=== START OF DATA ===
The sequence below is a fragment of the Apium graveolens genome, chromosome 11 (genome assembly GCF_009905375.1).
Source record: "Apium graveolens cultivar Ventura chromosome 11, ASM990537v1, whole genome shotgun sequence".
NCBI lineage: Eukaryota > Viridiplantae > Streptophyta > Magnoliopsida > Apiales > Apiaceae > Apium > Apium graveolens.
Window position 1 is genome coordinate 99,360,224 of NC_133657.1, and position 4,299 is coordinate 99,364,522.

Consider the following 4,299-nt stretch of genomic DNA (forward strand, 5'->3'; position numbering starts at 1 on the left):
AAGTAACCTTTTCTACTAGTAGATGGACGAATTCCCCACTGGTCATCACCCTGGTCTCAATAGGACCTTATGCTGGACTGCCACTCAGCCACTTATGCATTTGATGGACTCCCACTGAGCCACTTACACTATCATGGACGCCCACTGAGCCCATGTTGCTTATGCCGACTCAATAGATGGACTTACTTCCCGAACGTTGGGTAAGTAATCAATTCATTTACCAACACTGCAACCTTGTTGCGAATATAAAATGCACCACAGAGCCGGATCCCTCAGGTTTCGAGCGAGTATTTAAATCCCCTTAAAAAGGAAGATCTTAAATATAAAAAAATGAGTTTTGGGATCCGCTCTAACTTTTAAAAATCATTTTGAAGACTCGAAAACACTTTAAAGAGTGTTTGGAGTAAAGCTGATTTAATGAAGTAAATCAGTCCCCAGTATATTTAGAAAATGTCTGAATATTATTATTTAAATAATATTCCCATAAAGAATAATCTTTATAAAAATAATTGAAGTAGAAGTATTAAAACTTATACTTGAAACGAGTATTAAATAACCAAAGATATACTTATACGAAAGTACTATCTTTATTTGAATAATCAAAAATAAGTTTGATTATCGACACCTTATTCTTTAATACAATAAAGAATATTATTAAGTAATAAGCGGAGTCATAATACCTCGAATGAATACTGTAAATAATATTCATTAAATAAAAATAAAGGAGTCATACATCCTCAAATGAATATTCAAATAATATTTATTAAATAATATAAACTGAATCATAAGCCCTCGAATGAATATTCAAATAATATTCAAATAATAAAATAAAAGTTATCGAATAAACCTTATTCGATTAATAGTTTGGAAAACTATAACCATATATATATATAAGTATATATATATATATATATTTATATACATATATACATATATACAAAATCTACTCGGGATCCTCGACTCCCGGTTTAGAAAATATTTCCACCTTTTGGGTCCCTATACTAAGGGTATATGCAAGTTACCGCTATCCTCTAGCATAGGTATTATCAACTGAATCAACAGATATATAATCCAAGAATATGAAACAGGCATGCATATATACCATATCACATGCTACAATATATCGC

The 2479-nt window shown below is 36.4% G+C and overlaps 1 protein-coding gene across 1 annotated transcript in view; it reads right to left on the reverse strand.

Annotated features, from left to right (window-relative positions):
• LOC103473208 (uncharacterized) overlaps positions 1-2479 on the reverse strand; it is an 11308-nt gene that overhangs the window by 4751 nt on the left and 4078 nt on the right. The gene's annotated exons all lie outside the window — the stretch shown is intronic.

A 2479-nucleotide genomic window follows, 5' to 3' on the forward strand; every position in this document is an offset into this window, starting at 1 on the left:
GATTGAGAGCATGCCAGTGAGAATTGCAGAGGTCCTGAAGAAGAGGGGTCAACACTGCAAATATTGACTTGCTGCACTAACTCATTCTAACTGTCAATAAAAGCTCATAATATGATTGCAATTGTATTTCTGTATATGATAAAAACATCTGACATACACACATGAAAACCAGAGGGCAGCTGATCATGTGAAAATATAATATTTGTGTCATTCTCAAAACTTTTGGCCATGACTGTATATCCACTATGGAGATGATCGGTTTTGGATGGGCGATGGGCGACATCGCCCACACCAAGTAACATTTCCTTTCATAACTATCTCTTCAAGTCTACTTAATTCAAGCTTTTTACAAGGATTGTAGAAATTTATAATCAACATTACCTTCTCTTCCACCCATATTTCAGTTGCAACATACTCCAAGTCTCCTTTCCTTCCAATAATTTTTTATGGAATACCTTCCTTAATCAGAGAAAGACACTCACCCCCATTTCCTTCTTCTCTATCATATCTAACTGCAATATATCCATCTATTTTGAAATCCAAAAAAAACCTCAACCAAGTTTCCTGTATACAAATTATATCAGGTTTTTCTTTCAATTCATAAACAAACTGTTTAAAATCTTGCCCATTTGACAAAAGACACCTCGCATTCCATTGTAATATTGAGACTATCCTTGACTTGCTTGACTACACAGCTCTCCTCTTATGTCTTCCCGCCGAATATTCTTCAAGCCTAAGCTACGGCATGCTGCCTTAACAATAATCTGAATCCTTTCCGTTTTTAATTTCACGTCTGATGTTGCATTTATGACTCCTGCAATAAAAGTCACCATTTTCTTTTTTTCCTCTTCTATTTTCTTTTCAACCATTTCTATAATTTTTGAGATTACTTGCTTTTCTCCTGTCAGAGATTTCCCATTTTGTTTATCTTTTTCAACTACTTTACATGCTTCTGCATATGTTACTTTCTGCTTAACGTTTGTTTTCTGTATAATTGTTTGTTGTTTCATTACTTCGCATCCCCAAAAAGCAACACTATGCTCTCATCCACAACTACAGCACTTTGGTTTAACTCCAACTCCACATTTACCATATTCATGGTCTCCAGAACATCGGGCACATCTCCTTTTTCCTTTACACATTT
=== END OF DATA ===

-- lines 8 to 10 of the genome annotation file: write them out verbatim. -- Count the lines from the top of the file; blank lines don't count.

Annotated features, from left to right (window-relative positions):
• LOC103473208 (uncharacterized) overlaps positions 1-2479 on the reverse strand; it is an 11308-nt gene that overhangs the window by 4751 nt on the left and 4078 nt on the right. The gene's annotated exons all lie outside the window — the stretch shown is intronic.

A 2479-nucleotide genomic window follows, 5' to 3' on the forward strand; every position in this document is an offset into this window, starting at 1 on the left: